Equally uncommon, The Grand Illusion will be presenting a double bill of Japanese supernatural classics on 35mm, with screenings of Masaki Kobayashi's "Kwaidan" and Kaneto Shindo's "Kuroneko". The former much like the traditional European tales of feline curse and retribution, such as those featured in the works of Edgar Allan Poe or later Giallo interpretations, have their own long line of Japanese equivocals. This one by the infinitely varied talent of Kaneto Shindo, as detailed in Maitland McDonagh's "Kuroneko: The Mark of the Cat" for Criterion. An anthology of folklore depicting the travails of mortals becoming ensnared in supernatural realms or peril and consequence, Geoffrey O’Brien 's "Kwaidan: No Way Out" documents Kobayashi's interpretation of stories from international explorer, writer and cultural documentarist, Lafcadio Hearn. Namely his same-titled collection of Japanese folktales and accounts of the floating world, "Kwaidan: Stories and Studies of Strange Things". As a late 19th Century cultural emissary, and professor at Tokyo Imperial University, his work chronicling folk traditions and tales throughout rural Japan, earned Lafcadio the rare honorary Japanese name of Koizumi Yakumo. On the 110th anniversary of the writer's death, The Japan Times examined the legacy of a man widely admired as the true interpreter to the west of all things Nippon, "Lafcadio Hearn: Japanese Thru and Tru". John Carpenter's loosely interpreted premise' stemming from H.P. Lovecraft's "The Dunwich Horror" and "At the Mountains of Madness" woven into elements central to his Cthulhu Mythos, as well as Lovecraftian settings and details including the premise of a cursed text as reference to The Necronomicon. "In the Mouth of Madness" structurally resembles a few key works from Lovecraft by employing the device that the bulk of the narrative is recounted in flashback by it's protagonist, from the confines of an asylum for the mentally ill. While not one of Carpenter's greatest, it is nonetheless one of his stronger late-career offerings as explored in Birth Movies Death's Everybody’s Into Weirdness feature, framing some of the brilliant (though brief) set pieces and its overall success at assembling a contemporary pastiche of Lovecraft.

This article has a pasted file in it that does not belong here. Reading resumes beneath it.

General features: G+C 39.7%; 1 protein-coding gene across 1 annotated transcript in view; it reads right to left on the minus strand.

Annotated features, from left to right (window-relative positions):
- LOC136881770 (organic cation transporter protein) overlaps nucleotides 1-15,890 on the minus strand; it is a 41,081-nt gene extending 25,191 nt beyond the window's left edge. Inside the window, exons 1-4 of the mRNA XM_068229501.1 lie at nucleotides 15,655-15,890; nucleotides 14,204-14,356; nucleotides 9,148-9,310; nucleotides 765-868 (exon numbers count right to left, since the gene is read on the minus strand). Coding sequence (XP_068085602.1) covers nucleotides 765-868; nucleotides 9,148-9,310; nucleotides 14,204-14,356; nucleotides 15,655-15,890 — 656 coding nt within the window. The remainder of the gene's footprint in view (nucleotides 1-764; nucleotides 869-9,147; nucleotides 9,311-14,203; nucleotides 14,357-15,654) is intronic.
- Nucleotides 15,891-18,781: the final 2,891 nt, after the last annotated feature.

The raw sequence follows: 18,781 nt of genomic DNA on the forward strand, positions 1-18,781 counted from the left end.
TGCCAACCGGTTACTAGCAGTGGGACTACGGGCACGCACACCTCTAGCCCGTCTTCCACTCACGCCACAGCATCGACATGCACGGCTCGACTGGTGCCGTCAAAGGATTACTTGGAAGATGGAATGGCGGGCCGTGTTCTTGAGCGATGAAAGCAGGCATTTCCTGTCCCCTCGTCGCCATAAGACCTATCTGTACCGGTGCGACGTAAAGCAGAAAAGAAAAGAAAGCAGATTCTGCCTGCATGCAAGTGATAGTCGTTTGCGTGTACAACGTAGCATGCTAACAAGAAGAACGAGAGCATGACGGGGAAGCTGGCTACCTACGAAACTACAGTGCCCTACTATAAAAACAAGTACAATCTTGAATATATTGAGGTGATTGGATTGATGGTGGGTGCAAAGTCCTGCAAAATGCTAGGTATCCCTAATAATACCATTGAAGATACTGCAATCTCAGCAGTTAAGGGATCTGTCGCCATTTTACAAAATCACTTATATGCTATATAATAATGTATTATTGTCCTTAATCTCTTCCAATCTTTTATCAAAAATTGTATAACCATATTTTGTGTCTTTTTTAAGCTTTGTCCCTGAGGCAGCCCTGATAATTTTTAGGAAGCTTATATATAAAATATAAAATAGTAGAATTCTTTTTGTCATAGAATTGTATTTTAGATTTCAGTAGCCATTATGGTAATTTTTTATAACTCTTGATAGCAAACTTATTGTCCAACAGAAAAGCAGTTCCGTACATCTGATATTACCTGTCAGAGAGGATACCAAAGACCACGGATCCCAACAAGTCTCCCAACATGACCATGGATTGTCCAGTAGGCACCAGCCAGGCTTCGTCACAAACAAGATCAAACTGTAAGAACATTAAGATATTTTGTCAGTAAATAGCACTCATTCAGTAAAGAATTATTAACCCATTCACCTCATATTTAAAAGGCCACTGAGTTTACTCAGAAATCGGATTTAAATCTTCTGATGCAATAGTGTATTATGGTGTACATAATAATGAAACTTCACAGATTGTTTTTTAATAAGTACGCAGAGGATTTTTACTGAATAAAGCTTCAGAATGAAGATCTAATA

Where would a cinematic celebration of All Hallows Eve be without the Vampyric? All Monstes Attack offers a contemporary, urban and decidedly bohemian take on John William Polidori and Bram Stoker's favorite immortal entity, from both the 1980s and present. The first, Tony Scott's 1983 adaptation of the novel of the same name by Whitley Strieber, starring Catherine Deneuve, David Bowie, and Susan Sarandon, "The Hunger" though poorly received at the time, garnered a cult following for it's conclusion of significant players within the nascent Goth and Glam rock cultures. Though dressed in similar cultural garb, Jim Jarmusch's offering in the genre is a beast of a very different nature, "Only Lovers Left Alive" watches instead as "A Tale of Passions Spanning the Centuries". The uninhabited buildings and empty lots of nocturnal Detroit and the music and light filled streets and alleyways of Tangier, places expressive of it's protagonist's Adam and Eve. Languid and sensual, there's definitely something to be said for Jarmusch's depiction of life as an eternal Vampire in which one has all that time to travel the globe, while reading every book ever written, listen to every great record ever made, see all the films we can never hope to squeeze into a human lifetime. His richest film since 1995's "Deadman", it stands as a love poem to the great visionaries, authors, artists, musicians, inventors, thinkers and tinkerers throughout history who have made the world greater by their defiance of the status-quo. Capping it all off, in collaboration with Scarecrow Video and their offering of obscure, unreleased, out-of-print, super-rarities in depths of their genre film archives, this year's multi-title feature centers around the confluence of Horror and that particular late 1970s and 1980s strain of heavy rock and hair, with the "Heavy Metal Horror 35mm Triple Feature Pizza Party"! While we're here, lets talk the incomparable one-of-a-kind resource that is Scarecrow, and how if you live in this city and are a fan of cinema (regardless of genre, era or style) it's essentially your personal obligation to ensure their doors stay open for business. With nearly 125,000 films in their catalog, many out of print, foreign releases or ultra-rare editions, there is no singular online resource that will ever compare.